Indonesia economy profile


Indonesia it is the largest island country of the world, having the world’s fourth bigger population estimated over 260 millions of people according to the latest United Nations estimates, being at the same time the country with the most populous Muslim majority.

The Indonesian GDP is $861.9 billion, with a grow rate 4.8% and inflation 6.4% (2015).


Indonesia is a member of the G-20 major economies and a founding member of ASEAN. The country’s economy is mixed with the private and public sectors having equivalent importance (the central government owns 141 enterprises). The Indonesian economy is the world’s 16th largest by nominal GDP and the 8th largest by GDP at PPP.

The government of Indonesia has approved a development plan for the next twenty years, starting from 2005.The plan is subdivided in five years intermediate plans, with each one of then targeting in different goals.

Infrastructure is one of the main targets under development. With a population of 250 million people the government is focus on the country’s growth. The progress of the construction and building materials sector includes the completion of a number of megaprojects, such as bridges, railways and power stations.

Indonesia is one the most important exporting countries the world in 2010. The main destinations of the Indonesian exports are Japan (17.28%), Singapore (11.29%), the USA (10.81%), and China (7.62%), while imports to Indonesia are mainly coming from Singapore (24.96%), China (12.52%), and Japan (8.92%). In 2014 the export revenues were US$176 billion and imports expenditure US$178.2 billion. Since 1999 the economy has recovered and growth has accelerated to over 4–6% in recent years.

Focus Economics panelists (July 19, 2016) state: “Government spending on infrastructure and supportive conditions for household spending should fuel an acceleration in growth this year. However, the more uncertain global environment following the United Kingdom’s Brexit vote could impact Indonesia’s exports or investment flows. The GDP growth will accelerate to a 5.0% expansion in 2016, which is down 0.1 percentage points from last month’s forecast, before speeding up slightly to 5.3% in 2017”.

Indonesia - Jakarta_bank and economy


Indonesia’s economic planning follows a 20-year development plan, spanning from 2005 to 2025. It is segmented into 5-year medium-term plans, called the RPJMN, each with different development priorities. The current medium-term development plan – the third phase of the long-term plan — runs from 2015 to 2020, focusing, among others, on infrastructure development and improving social assistance programs in education and healthcare. Such shifts in public spending has been enabled by a reform of long-standing energy subsidies, allowing for more investments in programs that directly impact the poor and near-poor, as well as vast improvements in infrastructure investment. Considerable challenges remain in achieving Indonesia’s goals.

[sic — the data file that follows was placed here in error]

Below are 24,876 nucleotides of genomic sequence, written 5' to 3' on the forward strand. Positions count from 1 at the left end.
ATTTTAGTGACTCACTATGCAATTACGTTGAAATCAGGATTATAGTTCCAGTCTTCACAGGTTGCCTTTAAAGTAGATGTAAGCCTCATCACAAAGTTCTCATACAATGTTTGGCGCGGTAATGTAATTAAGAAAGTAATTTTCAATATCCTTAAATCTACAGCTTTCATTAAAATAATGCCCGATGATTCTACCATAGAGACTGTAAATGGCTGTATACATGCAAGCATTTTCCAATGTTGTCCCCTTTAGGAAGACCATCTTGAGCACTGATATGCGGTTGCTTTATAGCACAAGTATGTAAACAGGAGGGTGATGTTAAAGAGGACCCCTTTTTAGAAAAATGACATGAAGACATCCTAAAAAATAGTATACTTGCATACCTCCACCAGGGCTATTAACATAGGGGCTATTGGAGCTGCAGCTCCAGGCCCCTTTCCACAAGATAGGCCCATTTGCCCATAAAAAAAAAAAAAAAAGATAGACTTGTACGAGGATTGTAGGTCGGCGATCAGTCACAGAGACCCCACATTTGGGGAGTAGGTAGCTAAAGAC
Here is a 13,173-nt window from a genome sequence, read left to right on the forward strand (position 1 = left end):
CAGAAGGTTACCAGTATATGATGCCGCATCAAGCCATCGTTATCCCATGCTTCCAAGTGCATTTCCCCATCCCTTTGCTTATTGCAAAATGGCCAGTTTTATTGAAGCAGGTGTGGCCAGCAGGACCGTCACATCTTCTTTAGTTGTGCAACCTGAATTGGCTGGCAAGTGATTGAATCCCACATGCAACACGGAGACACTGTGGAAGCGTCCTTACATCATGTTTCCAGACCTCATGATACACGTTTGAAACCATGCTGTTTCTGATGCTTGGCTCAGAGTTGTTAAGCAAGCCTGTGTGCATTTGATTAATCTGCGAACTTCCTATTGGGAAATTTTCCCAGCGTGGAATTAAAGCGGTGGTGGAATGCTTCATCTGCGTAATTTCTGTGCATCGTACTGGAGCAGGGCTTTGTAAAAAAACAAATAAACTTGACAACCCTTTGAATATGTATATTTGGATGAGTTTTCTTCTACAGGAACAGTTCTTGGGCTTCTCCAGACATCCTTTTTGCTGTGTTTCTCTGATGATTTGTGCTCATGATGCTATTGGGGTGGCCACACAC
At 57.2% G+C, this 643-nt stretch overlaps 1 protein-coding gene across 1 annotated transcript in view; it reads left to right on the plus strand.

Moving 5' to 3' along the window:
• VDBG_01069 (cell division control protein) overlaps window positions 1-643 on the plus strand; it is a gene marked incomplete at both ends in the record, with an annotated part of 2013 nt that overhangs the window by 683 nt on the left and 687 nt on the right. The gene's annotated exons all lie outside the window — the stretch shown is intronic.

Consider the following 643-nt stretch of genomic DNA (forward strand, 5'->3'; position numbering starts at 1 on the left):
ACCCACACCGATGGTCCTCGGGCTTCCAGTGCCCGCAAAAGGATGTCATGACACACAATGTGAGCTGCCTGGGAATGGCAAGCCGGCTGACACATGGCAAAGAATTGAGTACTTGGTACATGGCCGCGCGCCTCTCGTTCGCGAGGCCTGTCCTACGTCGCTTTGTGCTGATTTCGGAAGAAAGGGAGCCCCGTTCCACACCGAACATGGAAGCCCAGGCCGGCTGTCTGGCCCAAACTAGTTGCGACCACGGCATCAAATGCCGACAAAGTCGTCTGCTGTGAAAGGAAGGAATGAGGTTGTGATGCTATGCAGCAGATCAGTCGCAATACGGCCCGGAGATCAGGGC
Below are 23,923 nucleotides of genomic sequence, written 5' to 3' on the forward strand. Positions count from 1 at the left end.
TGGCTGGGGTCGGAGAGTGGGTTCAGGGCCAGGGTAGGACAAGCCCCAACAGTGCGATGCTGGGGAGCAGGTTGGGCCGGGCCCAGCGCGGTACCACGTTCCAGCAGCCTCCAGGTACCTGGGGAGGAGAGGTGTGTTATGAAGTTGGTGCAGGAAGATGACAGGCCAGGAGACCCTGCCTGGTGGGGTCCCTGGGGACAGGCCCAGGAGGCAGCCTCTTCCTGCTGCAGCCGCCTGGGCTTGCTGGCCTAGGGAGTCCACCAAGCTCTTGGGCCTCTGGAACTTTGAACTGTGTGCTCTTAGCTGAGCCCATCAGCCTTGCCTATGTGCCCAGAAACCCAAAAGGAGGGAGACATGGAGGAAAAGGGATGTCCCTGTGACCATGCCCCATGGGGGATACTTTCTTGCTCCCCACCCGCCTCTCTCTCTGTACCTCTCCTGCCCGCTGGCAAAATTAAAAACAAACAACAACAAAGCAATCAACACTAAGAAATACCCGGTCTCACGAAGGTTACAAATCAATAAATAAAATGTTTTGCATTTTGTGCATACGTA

Due to weaker demand for commodities – the fuel for Indonesia’s economic boom in the past decade – Indonesia’s GDP growth has been slowing since 2012. The pace of growth in fixed investment, exports, and consumption, has slowed – and these developments have impacted the rate of poverty reduction.

Although the poverty rate declined by 1% annually from 2007 to 2011 and has fallen by an average of only 0.3 percentage per year since 2012, 28.6 million Indonesians still live below the poverty line and approximately 40% of all people remain clustered around the national poverty line set at 330,776 rupiah per person per month ($22.60).

The investment climate, though generally positive, faces continued regulatory uncertainties and high logistics costs. However, a series of reform packages shows that the government wants to convince investors that Indonesia is open for business. The packages include a reduction of the Negative Investment List, a list of some 600 sectors that represent about 70% of the economy. The government has pledged further reforms.


The island of Java is concerned as the Indonesia’s Marble Production Center. Also in the center for all Indonesia natural stone products. In Java buyers, stone manufacturers, exporters, wholesalers or other stone traders, involved in the natural stone business can deal on marble, granite, limestone, onyx, java slate, pebble stone, sand stone, mosaics, garden stone, ornament stone, pumice, etc.

Located in West Java, the district of Bandung, due its natural resources, is home to most of the marble producers in Indonesia. Other important marble production areas are the East Java districts of Tulungagung and of Pasuruan.

Indonesian marble quarry


Kallirroi Pavlakou
International News and Markets

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